Wednesday, September 05, 2007

Rumsfeld Revisited

There's an excellent debate on civil-military relations in the Bush administration in the current issue of Foreign Affairs.

The exchange covers Michael Desch's earlier article on the administration, "
Bush and the Generals," which argued that normal tensions between civilian policymakers and the military's general staff were exacerbated by the adminstration ideological campaign to transform the military and privilege civilian battle judgements over that of the uniformed personnel.

A noteworthy segment in the current exchange is Mackubin Thomas Owen's assessment of former Secretary of Defense Donald Rumsfeld's tenure. Owen's generally optimistic on the efficacy of civilian leadership; he looks at a number of historical examples, bringing his case up to the current administration:

In the case of Rumsfeld, it is clear that he was guilty of errors of judgment regarding the conduct of the Iraq war. However, as case after case makes clear, Rumsfeld's critics were no more prescient than he. Rumsfeld failed to foresee the insurgency and the shift from conventional to guerrilla war, but so did his critics in the uniformed services. The army's official historian of the campaign has placed the blame for this failure squarely on the army. "Reluctance in even defining the situation," the historian writes, "is perhaps the most telling indicator of a collective cognitive dissonance on the part of the U.S. Army to recognize a war of rebellion, a people's war, even when they were fighting it."

Critics also charge Rumsfeld's Pentagon with shortchanging the troops in Iraq -- by, for example, failing to provide them with armored Humvees. But a review of army budget submissions even after the war had turned into an insurgency reveals that the service's priority was to acquire big-ticket items. It was only after the danger of improvised explosive devices became obvious that the army began to push for supplemental spending to "up-armor" the utility vehicles.

And although it is true that Rumsfeld downplayed postconflict stabilization operations, it is also true that he was merely ratifying the preferences of the uniformed military, which has a cultural aversion to such operations. The real villain in this case is the Weinberger-Powell Doctrine -- a set of principles long internalized by the U.S. military emphasizing the requirement for an "exit strategy." When generals are thinking about an exit strategy, they are not thinking about "war termination" -- how to convert military success into political success.

In retrospect, it is easy to criticize Rumsfeld for pushing General Tommy Franks, the combatant commander, to develop a plan for a force smaller than the one called for in earlier plans, as well as for his interference with the time-phased force and deployment list (TPFDL), which lays out the schedule for deploying forces. But that charge focuses on the consequences of the chosen path (attacking earlier with a smaller force) while ignoring potential drawbacks of the alternative -- for example, that taking the time to build up a larger force would have meant losing the chance for surprise.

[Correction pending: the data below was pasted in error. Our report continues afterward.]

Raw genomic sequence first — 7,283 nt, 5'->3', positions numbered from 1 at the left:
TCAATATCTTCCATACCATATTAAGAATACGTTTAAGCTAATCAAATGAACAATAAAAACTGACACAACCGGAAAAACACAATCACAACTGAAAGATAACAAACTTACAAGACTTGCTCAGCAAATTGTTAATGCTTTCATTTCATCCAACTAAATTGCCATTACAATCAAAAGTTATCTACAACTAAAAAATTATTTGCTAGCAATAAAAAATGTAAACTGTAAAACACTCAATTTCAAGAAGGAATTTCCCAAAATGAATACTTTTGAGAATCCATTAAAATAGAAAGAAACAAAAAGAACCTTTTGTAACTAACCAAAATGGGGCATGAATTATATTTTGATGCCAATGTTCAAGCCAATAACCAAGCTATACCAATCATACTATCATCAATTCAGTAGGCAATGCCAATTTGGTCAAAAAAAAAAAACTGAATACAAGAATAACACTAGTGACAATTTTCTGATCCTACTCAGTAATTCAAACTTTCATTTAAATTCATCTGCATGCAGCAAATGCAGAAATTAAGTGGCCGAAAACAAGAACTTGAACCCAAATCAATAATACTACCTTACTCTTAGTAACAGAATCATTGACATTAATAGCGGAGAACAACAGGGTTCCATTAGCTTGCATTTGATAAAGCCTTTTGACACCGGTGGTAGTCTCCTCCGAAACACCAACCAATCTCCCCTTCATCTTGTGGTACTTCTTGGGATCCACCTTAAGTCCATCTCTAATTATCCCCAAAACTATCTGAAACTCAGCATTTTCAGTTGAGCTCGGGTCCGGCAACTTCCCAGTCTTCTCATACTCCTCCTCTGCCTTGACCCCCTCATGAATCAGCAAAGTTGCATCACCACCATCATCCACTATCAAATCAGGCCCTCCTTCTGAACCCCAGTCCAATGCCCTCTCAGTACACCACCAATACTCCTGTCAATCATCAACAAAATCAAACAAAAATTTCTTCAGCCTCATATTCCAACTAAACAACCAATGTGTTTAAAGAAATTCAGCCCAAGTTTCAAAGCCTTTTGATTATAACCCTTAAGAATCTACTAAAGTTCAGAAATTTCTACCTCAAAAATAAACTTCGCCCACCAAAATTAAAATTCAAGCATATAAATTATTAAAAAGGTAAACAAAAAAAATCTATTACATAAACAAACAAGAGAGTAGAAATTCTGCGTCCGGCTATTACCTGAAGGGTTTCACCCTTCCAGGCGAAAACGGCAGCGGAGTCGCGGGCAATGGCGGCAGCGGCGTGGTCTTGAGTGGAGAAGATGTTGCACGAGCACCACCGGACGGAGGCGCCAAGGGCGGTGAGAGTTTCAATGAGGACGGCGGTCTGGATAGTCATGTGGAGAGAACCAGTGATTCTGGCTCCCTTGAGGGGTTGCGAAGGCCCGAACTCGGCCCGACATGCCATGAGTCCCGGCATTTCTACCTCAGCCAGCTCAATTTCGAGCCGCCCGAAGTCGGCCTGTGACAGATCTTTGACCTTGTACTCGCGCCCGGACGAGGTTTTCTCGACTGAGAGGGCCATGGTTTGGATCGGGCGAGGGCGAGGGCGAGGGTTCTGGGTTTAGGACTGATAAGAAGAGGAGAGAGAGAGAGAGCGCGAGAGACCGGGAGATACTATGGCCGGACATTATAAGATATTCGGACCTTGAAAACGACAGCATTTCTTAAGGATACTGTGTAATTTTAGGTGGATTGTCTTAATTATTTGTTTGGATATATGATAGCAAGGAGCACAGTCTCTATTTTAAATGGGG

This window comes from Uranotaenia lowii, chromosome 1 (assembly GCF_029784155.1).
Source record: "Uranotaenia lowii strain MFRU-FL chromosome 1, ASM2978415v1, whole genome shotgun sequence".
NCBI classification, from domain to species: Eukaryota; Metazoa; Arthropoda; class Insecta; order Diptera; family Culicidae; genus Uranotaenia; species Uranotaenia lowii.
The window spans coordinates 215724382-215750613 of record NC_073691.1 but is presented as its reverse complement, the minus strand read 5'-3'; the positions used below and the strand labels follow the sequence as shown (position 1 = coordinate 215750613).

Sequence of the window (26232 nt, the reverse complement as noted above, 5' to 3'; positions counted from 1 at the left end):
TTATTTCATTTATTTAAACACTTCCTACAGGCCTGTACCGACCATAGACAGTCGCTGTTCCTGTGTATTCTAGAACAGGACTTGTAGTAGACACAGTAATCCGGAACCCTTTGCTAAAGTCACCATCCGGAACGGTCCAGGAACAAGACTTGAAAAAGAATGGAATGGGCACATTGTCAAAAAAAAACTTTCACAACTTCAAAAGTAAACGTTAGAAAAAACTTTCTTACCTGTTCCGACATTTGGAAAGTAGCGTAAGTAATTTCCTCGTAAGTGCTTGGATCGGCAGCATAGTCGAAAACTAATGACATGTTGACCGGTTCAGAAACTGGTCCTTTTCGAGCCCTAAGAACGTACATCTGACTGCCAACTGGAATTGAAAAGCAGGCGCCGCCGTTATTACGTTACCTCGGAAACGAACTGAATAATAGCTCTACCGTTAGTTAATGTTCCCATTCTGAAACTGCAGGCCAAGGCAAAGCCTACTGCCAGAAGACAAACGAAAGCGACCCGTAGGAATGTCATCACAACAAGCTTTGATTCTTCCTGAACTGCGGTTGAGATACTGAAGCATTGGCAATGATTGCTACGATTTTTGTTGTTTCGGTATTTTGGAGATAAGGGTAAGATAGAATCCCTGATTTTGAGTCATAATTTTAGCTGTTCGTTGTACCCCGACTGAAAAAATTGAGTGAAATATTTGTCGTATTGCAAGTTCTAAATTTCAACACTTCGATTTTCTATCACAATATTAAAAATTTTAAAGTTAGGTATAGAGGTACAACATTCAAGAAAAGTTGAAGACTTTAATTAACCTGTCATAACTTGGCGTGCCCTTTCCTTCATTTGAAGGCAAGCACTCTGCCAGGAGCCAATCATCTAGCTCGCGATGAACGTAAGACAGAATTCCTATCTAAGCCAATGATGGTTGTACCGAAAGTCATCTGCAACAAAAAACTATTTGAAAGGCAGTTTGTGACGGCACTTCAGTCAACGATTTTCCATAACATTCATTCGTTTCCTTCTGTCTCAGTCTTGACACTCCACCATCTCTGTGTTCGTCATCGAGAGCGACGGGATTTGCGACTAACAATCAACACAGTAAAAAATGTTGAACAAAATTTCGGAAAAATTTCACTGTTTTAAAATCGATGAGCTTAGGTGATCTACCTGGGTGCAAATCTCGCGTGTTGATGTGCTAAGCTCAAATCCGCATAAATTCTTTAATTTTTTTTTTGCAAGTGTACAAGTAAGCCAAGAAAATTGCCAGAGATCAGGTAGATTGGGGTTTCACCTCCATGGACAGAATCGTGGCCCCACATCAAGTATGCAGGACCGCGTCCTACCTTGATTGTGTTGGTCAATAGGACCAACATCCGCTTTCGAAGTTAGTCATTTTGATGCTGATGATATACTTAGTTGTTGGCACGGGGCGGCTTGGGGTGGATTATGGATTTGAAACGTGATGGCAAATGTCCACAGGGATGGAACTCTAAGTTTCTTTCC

The debate over the size of the invasion force must also be understood in the context of the state of civil-military relations at the end of Clinton's presidency. Rumsfeld was correct that civilian control of the military had eroded during the Clinton years. When the army did not want to do something -- as in the Balkans in the 1990s -- it would simply overstate the force requirements: "The answer is 350,000 soldiers. What's the question?" Accordingly, Rumsfeld was inclined to interpret the army's call for a larger force as another case of foot-dragging. In retrospect, Rumsfeld's decision not to deploy the First Cavalry Division was a mistake, but at the time it was not unreasonable to argue that the TPFDL (like the "two major theater war" planning metric) had become little more than a bureaucratic tool that the services used to protect their share of the defense budget.

Uniformed officers have an obligation to stand up to civilian leaders when they think a policy is flawed. They must convey their concerns to civilian policymakers forcefully and truthfully. If they believe the door is closed to them at the Pentagon or the White House, they also have access to Congress. But the U.S. tradition of civil-military relations requires that they not engage in public debate over matters of foreign policy, including the decision to go to war. And once a policy decision is made, soldiers are obligated to carry it out to the best of their abilities, whether their advice has been heeded or not.

Read the whole thing.

For my earlier post on Desch's "Bush and the Generals, click here.

While I admire Desch's political science expertise, I'm not convinced his analysis of the Bush administration is free of hostily to the president's neoconservative foreign policy project.

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